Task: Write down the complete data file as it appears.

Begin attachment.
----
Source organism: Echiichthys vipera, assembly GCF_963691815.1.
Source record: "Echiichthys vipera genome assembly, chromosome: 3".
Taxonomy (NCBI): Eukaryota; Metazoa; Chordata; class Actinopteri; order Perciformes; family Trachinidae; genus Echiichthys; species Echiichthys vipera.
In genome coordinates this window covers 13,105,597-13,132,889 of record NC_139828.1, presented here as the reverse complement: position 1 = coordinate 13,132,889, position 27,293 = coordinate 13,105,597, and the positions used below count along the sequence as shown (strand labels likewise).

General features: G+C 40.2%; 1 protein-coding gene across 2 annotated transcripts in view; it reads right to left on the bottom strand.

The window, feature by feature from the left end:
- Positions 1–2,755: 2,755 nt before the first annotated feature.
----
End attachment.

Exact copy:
Source organism: Echiichthys vipera, assembly GCF_963691815.1.
Source record: "Echiichthys vipera genome assembly, chromosome: 3".
Taxonomy (NCBI): Eukaryota; Metazoa; Chordata; class Actinopteri; order Perciformes; family Trachinidae; genus Echiichthys; species Echiichthys vipera.
In genome coordinates this window covers 13,105,597-13,132,889 of record NC_139828.1, presented here as the reverse complement: position 1 = coordinate 13,132,889, position 27,293 = coordinate 13,105,597, and the positions used below count along the sequence as shown (strand labels likewise).

General features: G+C 40.2%; 1 protein-coding gene across 2 annotated transcripts in view; it reads right to left on the bottom strand.

The window, feature by feature from the left end:
- Positions 1–2,755: 2,755 nt before the first annotated feature.